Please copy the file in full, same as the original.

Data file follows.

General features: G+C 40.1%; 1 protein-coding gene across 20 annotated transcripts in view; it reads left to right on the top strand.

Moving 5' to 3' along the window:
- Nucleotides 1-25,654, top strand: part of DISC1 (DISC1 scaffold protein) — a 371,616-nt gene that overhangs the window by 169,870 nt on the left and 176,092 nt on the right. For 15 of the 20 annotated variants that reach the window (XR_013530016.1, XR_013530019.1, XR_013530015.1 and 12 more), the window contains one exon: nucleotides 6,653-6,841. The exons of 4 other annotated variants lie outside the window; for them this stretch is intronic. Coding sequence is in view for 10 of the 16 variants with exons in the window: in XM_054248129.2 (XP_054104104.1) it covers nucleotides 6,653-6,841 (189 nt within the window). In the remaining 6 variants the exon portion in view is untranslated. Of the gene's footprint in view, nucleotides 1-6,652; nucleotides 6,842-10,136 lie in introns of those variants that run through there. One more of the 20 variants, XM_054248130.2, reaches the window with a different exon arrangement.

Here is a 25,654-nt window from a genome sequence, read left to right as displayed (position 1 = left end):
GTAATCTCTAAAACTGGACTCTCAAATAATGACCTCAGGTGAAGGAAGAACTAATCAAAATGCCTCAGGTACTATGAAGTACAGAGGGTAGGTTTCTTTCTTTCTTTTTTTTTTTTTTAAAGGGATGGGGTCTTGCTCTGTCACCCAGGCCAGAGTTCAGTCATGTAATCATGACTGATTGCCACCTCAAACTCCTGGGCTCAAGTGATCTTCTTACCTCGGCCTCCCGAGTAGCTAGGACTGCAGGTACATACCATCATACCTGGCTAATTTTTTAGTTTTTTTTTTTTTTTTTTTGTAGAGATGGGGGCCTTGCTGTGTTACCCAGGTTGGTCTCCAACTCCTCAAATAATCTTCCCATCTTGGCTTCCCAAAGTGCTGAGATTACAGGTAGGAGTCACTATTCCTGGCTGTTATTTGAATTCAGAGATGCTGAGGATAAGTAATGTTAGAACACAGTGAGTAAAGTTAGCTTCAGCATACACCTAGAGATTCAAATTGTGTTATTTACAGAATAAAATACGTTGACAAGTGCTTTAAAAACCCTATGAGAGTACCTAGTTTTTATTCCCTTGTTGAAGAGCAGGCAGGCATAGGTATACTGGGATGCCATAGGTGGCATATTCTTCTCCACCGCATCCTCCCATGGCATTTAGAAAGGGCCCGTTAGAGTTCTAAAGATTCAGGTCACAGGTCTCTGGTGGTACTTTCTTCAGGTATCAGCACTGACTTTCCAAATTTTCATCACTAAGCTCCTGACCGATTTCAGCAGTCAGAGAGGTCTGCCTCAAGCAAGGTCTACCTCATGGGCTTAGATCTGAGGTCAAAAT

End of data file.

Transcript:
General features: G+C 40.1%; 1 protein-coding gene across 20 annotated transcripts in view; it reads left to right on the top strand.

Moving 5' to 3' along the window:
- Nucleotides 1-25,654, top strand: part of DISC1 (DISC1 scaffold protein) — a 371,616-nt gene that overhangs the window by 169,870 nt on the left and 176,092 nt on the right. For 15 of the 20 annotated variants that reach the window (XR_013530016.1, XR_013530019.1, XR_013530015.1 and 12 more), the window contains one exon: nucleotides 6,653-6,841. The exons of 4 other annotated variants lie outside the window; for them this stretch is intronic. Coding sequence is in view for 10 of the 16 variants with exons in the window: in XM_054248129.2 (XP_054104104.1) it covers nucleotides 6,653-6,841 (189 nt within the window). In the remaining 6 variants the exon portion in view is untranslated. Of the gene's footprint in view, nucleotides 1-6,652; nucleotides 6,842-10,136 lie in introns of those variants that run through there. One more of the 20 variants, XM_054248130.2, reaches the window with a different exon arrangement.

Here is a 25,654-nt window from a genome sequence, read left to right as displayed (position 1 = left end):
GTAATCTCTAAAACTGGACTCTCAAATAATGACCTCAGGTGAAGGAAGAACTAATCAAAATGCCTCAGGTACTATGAAGTACAGAGGGTAGGTTTCTTTCTTTCTTTTTTTTTTTTTTAAAGGGATGGGGTCTTGCTCTGTCACCCAGGCCAGAGTTCAGTCATGTAATCATGACTGATTGCCACCTCAAACTCCTGGGCTCAAGTGATCTTCTTACCTCGGCCTCCCGAGTAGCTAGGACTGCAGGTACATACCATCATACCTGGCTAATTTTTTAGTTTTTTTTTTTTTTTTTTTGTAGAGATGGGGGCCTTGCTGTGTTACCCAGGTTGGTCTCCAACTCCTCAAATAATCTTCCCATCTTGGCTTCCCAAAGTGCTGAGATTACAGGTAGGAGTCACTATTCCTGGCTGTTATTTGAATTCAGAGATGCTGAGGATAAGTAATGTTAGAACACAGTGAGTAAAGTTAGCTTCAGCATACACCTAGAGATTCAAATTGTGTTATTTACAGAATAAAATACGTTGACAAGTGCTTTAAAAACCCTATGAGAGTACCTAGTTTTTATTCCCTTGTTGAAGAGCAGGCAGGCATAGGTATACTGGGATGCCATAGGTGGCATATTCTTCTCCACCGCATCCTCCCATGGCATTTAGAAAGGGCCCGTTAGAGTTCTAAAGATTCAGGTCACAGGTCTCTGGTGGTACTTTCTTCAGGTATCAGCACTGACTTTCCAAATTTTCATCACTAAGCTCCTGACCGATTTCAGCAGTCAGAGAGGTCTGCCTCAAGCAAGGTCTACCTCATGGGCTTAGATCTGAGGTCAAAAT